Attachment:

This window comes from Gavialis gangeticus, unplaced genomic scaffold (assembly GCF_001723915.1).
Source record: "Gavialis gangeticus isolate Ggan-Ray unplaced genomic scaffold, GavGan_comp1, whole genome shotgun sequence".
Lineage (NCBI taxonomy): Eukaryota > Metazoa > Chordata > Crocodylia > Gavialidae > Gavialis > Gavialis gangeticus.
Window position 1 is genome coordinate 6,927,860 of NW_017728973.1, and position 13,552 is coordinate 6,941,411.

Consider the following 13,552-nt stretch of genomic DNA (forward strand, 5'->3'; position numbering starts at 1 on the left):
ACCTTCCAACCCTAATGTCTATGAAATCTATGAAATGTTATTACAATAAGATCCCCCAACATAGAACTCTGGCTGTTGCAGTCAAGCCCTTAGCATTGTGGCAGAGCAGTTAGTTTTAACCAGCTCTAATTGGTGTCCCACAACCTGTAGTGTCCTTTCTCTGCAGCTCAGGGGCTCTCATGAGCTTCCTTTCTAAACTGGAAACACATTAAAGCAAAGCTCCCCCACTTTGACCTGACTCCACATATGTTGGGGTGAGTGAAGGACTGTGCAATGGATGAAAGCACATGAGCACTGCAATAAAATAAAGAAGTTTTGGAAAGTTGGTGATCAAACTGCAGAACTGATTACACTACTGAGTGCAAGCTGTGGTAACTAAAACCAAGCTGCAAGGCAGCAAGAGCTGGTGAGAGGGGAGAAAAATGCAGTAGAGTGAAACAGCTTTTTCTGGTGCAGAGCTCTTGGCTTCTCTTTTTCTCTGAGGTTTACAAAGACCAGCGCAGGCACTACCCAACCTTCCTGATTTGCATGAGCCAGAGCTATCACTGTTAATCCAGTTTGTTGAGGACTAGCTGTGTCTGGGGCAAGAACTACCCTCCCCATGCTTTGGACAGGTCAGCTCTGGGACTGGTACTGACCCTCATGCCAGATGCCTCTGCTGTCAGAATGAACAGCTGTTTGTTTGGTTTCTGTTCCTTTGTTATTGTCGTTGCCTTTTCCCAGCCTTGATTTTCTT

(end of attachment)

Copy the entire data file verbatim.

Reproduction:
This window comes from Gavialis gangeticus, unplaced genomic scaffold (assembly GCF_001723915.1).
Source record: "Gavialis gangeticus isolate Ggan-Ray unplaced genomic scaffold, GavGan_comp1, whole genome shotgun sequence".
Lineage (NCBI taxonomy): Eukaryota > Metazoa > Chordata > Crocodylia > Gavialidae > Gavialis > Gavialis gangeticus.
Window position 1 is genome coordinate 6,927,860 of NW_017728973.1, and position 13,552 is coordinate 6,941,411.

Consider the following 13,552-nt stretch of genomic DNA (forward strand, 5'->3'; position numbering starts at 1 on the left):
ACCTTCCAACCCTAATGTCTATGAAATCTATGAAATGTTATTACAATAAGATCCCCCAACATAGAACTCTGGCTGTTGCAGTCAAGCCCTTAGCATTGTGGCAGAGCAGTTAGTTTTAACCAGCTCTAATTGGTGTCCCACAACCTGTAGTGTCCTTTCTCTGCAGCTCAGGGGCTCTCATGAGCTTCCTTTCTAAACTGGAAACACATTAAAGCAAAGCTCCCCCACTTTGACCTGACTCCACATATGTTGGGGTGAGTGAAGGACTGTGCAATGGATGAAAGCACATGAGCACTGCAATAAAATAAAGAAGTTTTGGAAAGTTGGTGATCAAACTGCAGAACTGATTACACTACTGAGTGCAAGCTGTGGTAACTAAAACCAAGCTGCAAGGCAGCAAGAGCTGGTGAGAGGGGAGAAAAATGCAGTAGAGTGAAACAGCTTTTTCTGGTGCAGAGCTCTTGGCTTCTCTTTTTCTCTGAGGTTTACAAAGACCAGCGCAGGCACTACCCAACCTTCCTGATTTGCATGAGCCAGAGCTATCACTGTTAATCCAGTTTGTTGAGGACTAGCTGTGTCTGGGGCAAGAACTACCCTCCCCATGCTTTGGACAGGTCAGCTCTGGGACTGGTACTGACCCTCATGCCAGATGCCTCTGCTGTCAGAATGAACAGCTGTTTGTTTGGTTTCTGTTCCTTTGTTATTGTCGTTGCCTTTTCCCAGCCTTGATTTTCTT